Boomkat Product Review:
Deluxe 2CD edition including 26 extra tracks - 36 in total - including the ‘Re-Works of Art of Noise (version 5) cuts. Also features a 18-page booklet of liner notes, artwork and credits. Entirely remastered from original tapes
2017 remasters of the 2nd album by pioneering avant-pop group, The Art of Noise, expanded with stacks of alternate versions, singles and previously unreleased material, and working as a prime entry point for anyone looking to delve deeper into their influential catalogue beyond their Moments In Love classic.
Originally issued on China Records in the wake of their departure from the ZZT label, who’d previously released their debut album, Who’s Afraid Of The Art Of Noise , and also now shrunken to a trio following departure of their image creator Paul Morley and producer Trevor Horn, In Visible Silence finds Fairlight wizard J.J. Jeczalik, Anne Dudley and Gary Langan pursuing the group’s playful sense of humour across a melange of dance-pop, sampler-jazz and chart-bothering pop songs starring infamous avatar, Max Headroom.
On the first disc you’ll find the original album in its entirety, including the slackened, slashed rock ’n roll swagger and twang of Peter Gunn featuring Duane Eddy on axe, plus bonus features in the aforementioned Paranoimia (7” Mix) starring a glitching Max Headroom on vocals, and the decadent lushness of A Nation Rejects and Backbeat (Reprise) with its freaky fake-outs, among others.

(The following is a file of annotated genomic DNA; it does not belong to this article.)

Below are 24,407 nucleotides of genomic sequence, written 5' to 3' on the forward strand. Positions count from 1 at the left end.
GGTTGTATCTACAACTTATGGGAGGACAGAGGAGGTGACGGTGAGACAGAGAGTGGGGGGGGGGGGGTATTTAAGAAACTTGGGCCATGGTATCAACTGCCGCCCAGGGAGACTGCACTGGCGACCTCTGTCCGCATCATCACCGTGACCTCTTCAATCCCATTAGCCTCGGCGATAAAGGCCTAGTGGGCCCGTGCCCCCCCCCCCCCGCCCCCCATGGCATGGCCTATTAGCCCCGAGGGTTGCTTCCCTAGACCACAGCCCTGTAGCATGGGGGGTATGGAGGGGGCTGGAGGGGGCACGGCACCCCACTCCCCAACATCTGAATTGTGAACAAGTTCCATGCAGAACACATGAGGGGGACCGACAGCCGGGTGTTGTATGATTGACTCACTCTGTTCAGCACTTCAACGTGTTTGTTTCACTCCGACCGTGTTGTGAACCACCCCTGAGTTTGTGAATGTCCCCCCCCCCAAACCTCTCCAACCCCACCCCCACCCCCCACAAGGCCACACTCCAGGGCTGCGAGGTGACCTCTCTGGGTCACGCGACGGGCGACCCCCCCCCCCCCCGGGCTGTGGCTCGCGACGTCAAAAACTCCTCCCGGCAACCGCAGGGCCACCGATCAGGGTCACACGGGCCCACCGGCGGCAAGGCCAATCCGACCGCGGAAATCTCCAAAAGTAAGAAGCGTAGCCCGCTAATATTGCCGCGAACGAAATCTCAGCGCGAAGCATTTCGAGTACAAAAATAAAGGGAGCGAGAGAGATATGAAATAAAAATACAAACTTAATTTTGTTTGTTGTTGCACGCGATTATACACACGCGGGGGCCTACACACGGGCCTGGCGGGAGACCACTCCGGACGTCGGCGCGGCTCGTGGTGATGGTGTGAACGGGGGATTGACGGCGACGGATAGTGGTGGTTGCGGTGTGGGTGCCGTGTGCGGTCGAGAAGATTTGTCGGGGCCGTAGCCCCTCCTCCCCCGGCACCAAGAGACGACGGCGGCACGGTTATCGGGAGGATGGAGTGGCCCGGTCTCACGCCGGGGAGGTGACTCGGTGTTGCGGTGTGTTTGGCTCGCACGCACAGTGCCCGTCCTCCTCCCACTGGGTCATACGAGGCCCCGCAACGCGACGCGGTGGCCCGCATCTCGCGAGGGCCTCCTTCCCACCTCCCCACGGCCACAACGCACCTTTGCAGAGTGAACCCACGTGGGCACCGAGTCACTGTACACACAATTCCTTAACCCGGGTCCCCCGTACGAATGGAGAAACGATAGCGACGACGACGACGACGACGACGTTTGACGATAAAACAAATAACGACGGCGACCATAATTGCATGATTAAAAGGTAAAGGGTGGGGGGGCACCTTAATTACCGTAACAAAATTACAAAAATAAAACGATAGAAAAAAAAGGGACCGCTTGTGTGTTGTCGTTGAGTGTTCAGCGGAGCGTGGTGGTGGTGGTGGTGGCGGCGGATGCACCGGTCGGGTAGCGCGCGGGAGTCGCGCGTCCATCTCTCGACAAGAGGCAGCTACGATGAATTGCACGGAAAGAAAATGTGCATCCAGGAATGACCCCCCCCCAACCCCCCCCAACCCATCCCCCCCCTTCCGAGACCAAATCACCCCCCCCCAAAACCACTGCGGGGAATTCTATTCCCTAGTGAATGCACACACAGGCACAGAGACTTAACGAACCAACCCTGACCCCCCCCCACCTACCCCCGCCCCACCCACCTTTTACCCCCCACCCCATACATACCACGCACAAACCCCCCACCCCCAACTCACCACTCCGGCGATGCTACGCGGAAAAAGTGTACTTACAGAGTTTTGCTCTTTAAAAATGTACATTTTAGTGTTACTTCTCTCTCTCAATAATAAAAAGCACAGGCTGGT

The 2nd disc goes wild in the archive, drawing for no less than 11 previously unreleased pieces and including a killer haul of 12” single mixes. Of the unreleased material, you’re advised to check for highlights int he prototype of The First Leg and their hard industrial funk cut-up Panic, plus the jabbing Trumpton Boogie and another dash of debonaire in A Nation Regrets (an uncanny anthem for these times?), while the 12” mixes turn out handy new masters of the extended version and dynamic Twang Mix for the daft jag, Peter Gunn, along with natty bonus versions of Paranoimia.
Basically it proves they still had something going without the assistance of Paul Morley and Trevor Horn, and, while it may sound very much of its time, that’s likely because they pretty much defined the sound of that era.